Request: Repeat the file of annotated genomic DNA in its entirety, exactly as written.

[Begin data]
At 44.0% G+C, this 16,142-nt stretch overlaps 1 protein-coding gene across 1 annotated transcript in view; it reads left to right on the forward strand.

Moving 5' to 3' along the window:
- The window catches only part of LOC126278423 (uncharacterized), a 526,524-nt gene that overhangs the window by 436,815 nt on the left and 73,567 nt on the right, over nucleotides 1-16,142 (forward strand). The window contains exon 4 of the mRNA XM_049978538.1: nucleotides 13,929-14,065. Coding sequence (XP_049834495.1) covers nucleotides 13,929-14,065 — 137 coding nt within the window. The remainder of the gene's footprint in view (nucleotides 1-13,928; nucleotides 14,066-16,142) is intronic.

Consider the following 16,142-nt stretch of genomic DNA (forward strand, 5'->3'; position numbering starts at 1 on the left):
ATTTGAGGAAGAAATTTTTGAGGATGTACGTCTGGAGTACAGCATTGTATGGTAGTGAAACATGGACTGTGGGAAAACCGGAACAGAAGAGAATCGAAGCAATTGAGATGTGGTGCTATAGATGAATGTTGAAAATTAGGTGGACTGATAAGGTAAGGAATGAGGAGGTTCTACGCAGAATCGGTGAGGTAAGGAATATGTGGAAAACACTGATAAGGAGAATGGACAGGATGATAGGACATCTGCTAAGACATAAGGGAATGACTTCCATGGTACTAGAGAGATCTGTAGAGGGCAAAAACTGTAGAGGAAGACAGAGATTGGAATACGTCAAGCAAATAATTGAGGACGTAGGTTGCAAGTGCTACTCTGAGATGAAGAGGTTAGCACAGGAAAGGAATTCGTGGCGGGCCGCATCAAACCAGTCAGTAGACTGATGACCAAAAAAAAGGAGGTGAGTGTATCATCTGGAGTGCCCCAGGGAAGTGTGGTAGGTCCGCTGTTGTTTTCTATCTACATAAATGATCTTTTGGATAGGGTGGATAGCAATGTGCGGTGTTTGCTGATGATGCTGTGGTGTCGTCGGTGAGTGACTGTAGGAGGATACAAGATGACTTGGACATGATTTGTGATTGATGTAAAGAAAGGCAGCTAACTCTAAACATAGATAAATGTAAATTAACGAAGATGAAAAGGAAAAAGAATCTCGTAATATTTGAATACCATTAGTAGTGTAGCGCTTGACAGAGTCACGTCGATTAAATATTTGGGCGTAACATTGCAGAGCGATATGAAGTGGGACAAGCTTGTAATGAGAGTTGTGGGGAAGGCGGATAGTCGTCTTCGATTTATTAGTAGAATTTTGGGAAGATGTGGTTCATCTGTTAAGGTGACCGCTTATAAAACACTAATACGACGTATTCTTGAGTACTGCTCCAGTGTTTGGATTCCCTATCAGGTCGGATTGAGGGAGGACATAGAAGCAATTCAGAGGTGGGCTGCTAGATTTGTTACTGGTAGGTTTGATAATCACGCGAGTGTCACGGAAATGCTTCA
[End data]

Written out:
At 44.0% G+C, this 16,142-nt stretch overlaps 1 protein-coding gene across 1 annotated transcript in view; it reads left to right on the forward strand.

Moving 5' to 3' along the window:
- The window catches only part of LOC126278423 (uncharacterized), a 526,524-nt gene that overhangs the window by 436,815 nt on the left and 73,567 nt on the right, over nucleotides 1-16,142 (forward strand). The window contains exon 4 of the mRNA XM_049978538.1: nucleotides 13,929-14,065. Coding sequence (XP_049834495.1) covers nucleotides 13,929-14,065 — 137 coding nt within the window. The remainder of the gene's footprint in view (nucleotides 1-13,928; nucleotides 14,066-16,142) is intronic.

Consider the following 16,142-nt stretch of genomic DNA (forward strand, 5'->3'; position numbering starts at 1 on the left):
ATTTGAGGAAGAAATTTTTGAGGATGTACGTCTGGAGTACAGCATTGTATGGTAGTGAAACATGGACTGTGGGAAAACCGGAACAGAAGAGAATCGAAGCAATTGAGATGTGGTGCTATAGATGAATGTTGAAAATTAGGTGGACTGATAAGGTAAGGAATGAGGAGGTTCTACGCAGAATCGGTGAGGTAAGGAATATGTGGAAAACACTGATAAGGAGAATGGACAGGATGATAGGACATCTGCTAAGACATAAGGGAATGACTTCCATGGTACTAGAGAGATCTGTAGAGGGCAAAAACTGTAGAGGAAGACAGAGATTGGAATACGTCAAGCAAATAATTGAGGACGTAGGTTGCAAGTGCTACTCTGAGATGAAGAGGTTAGCACAGGAAAGGAATTCGTGGCGGGCCGCATCAAACCAGTCAGTAGACTGATGACCAAAAAAAAGGAGGTGAGTGTATCATCTGGAGTGCCCCAGGGAAGTGTGGTAGGTCCGCTGTTGTTTTCTATCTACATAAATGATCTTTTGGATAGGGTGGATAGCAATGTGCGGTGTTTGCTGATGATGCTGTGGTGTCGTCGGTGAGTGACTGTAGGAGGATACAAGATGACTTGGACATGATTTGTGATTGATGTAAAGAAAGGCAGCTAACTCTAAACATAGATAAATGTAAATTAACGAAGATGAAAAGGAAAAAGAATCTCGTAATATTTGAATACCATTAGTAGTGTAGCGCTTGACAGAGTCACGTCGATTAAATATTTGGGCGTAACATTGCAGAGCGATATGAAGTGGGACAAGCTTGTAATGAGAGTTGTGGGGAAGGCGGATAGTCGTCTTCGATTTATTAGTAGAATTTTGGGAAGATGTGGTTCATCTGTTAAGGTGACCGCTTATAAAACACTAATACGACGTATTCTTGAGTACTGCTCCAGTGTTTGGATTCCCTATCAGGTCGGATTGAGGGAGGACATAGAAGCAATTCAGAGGTGGGCTGCTAGATTTGTTACTGGTAGGTTTGATAATCACGCGAGTGTCACGGAAATGCTTCA